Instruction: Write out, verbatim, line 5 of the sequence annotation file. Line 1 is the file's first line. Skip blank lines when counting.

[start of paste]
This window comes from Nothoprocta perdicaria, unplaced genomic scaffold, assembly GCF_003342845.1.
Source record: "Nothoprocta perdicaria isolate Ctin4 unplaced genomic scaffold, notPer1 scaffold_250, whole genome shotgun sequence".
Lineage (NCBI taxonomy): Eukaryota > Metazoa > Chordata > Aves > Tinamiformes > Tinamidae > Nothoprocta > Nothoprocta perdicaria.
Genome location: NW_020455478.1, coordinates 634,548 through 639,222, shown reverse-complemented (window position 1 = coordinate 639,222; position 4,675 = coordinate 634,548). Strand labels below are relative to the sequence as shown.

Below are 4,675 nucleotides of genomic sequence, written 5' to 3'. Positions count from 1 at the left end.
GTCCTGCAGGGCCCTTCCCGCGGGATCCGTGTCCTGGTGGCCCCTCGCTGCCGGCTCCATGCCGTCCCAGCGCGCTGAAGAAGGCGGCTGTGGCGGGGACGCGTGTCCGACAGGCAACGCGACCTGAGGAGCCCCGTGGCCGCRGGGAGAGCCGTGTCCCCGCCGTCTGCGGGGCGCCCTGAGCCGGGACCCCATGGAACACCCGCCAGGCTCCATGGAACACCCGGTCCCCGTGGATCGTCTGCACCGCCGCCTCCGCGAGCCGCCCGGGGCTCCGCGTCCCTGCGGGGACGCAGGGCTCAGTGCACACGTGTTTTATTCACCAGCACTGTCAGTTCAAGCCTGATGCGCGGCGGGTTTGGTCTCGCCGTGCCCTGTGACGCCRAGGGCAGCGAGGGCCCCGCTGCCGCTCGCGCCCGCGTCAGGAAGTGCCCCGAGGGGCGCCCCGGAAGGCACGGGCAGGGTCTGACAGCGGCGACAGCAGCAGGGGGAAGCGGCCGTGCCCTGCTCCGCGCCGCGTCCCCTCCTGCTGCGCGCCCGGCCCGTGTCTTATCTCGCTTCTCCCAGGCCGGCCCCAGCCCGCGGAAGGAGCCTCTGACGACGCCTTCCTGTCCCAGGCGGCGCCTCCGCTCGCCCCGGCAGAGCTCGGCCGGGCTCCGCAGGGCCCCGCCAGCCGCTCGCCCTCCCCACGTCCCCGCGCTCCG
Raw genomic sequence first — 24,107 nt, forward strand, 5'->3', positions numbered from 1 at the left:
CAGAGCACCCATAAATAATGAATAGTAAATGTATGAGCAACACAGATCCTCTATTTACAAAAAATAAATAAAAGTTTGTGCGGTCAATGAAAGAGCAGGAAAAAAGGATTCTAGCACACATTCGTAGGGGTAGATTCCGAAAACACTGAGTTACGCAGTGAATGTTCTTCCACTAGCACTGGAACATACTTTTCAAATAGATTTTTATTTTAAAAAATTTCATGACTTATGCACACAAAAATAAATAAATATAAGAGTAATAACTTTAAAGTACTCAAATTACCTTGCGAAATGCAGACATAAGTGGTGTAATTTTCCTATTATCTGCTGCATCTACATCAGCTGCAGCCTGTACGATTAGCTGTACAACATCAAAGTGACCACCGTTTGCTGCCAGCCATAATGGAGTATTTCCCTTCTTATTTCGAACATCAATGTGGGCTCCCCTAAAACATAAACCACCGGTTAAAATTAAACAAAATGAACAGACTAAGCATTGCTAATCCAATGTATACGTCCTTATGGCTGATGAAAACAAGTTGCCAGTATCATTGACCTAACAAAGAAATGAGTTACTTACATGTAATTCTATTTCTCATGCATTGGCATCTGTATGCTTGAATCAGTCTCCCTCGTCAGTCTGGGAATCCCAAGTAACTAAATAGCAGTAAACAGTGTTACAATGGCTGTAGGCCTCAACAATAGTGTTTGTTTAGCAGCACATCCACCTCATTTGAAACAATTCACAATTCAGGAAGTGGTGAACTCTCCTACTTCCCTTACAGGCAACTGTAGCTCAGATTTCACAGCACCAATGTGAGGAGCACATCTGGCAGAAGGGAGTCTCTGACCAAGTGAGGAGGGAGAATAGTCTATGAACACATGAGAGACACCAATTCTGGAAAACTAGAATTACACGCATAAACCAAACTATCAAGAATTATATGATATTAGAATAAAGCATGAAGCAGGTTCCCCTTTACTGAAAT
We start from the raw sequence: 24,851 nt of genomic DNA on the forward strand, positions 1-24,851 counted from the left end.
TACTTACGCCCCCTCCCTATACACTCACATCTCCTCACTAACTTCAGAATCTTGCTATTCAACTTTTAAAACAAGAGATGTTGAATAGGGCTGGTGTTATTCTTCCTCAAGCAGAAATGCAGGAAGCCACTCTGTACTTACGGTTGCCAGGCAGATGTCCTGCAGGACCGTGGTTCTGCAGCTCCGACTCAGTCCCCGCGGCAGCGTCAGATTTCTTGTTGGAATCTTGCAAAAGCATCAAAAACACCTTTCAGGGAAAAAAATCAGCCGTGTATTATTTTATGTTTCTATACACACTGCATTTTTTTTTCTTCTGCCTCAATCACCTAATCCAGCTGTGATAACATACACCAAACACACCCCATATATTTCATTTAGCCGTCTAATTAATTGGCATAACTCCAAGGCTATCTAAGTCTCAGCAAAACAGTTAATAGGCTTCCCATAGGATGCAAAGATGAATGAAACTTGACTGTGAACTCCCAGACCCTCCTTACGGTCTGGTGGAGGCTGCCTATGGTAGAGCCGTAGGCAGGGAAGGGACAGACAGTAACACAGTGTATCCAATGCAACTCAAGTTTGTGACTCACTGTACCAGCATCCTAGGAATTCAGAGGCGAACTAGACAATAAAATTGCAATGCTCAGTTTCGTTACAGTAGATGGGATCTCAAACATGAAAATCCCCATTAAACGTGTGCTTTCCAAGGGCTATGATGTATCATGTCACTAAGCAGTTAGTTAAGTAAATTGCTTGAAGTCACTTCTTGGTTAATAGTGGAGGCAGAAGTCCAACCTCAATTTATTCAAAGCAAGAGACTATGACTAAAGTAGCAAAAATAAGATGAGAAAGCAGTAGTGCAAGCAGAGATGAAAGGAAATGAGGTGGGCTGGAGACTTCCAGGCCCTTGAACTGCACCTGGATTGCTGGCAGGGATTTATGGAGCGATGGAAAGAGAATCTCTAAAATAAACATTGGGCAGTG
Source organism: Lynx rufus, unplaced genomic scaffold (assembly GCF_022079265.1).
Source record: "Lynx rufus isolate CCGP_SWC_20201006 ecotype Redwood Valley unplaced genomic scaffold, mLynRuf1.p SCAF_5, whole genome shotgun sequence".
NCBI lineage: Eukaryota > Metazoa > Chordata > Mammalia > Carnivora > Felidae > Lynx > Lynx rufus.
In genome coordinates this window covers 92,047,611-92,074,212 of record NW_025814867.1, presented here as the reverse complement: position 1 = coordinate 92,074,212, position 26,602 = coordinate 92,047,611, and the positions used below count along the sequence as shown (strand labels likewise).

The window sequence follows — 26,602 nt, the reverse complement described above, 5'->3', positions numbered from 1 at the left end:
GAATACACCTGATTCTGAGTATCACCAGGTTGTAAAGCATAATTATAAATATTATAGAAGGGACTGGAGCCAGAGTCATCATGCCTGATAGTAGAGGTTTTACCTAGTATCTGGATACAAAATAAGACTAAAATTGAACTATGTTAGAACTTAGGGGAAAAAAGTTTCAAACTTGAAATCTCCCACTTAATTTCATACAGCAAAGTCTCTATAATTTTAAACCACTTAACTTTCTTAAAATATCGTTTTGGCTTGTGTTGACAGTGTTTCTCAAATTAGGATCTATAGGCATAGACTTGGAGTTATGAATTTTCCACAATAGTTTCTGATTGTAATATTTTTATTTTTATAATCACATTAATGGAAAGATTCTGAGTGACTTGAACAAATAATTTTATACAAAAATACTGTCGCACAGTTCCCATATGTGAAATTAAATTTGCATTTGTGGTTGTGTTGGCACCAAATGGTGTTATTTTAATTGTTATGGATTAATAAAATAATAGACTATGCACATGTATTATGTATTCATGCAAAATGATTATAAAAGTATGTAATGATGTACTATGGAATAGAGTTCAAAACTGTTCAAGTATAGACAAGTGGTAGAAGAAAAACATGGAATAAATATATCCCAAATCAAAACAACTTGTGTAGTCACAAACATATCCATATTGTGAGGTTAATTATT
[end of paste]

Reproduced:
Below are 4,675 nucleotides of genomic sequence, written 5' to 3'. Positions count from 1 at the left end.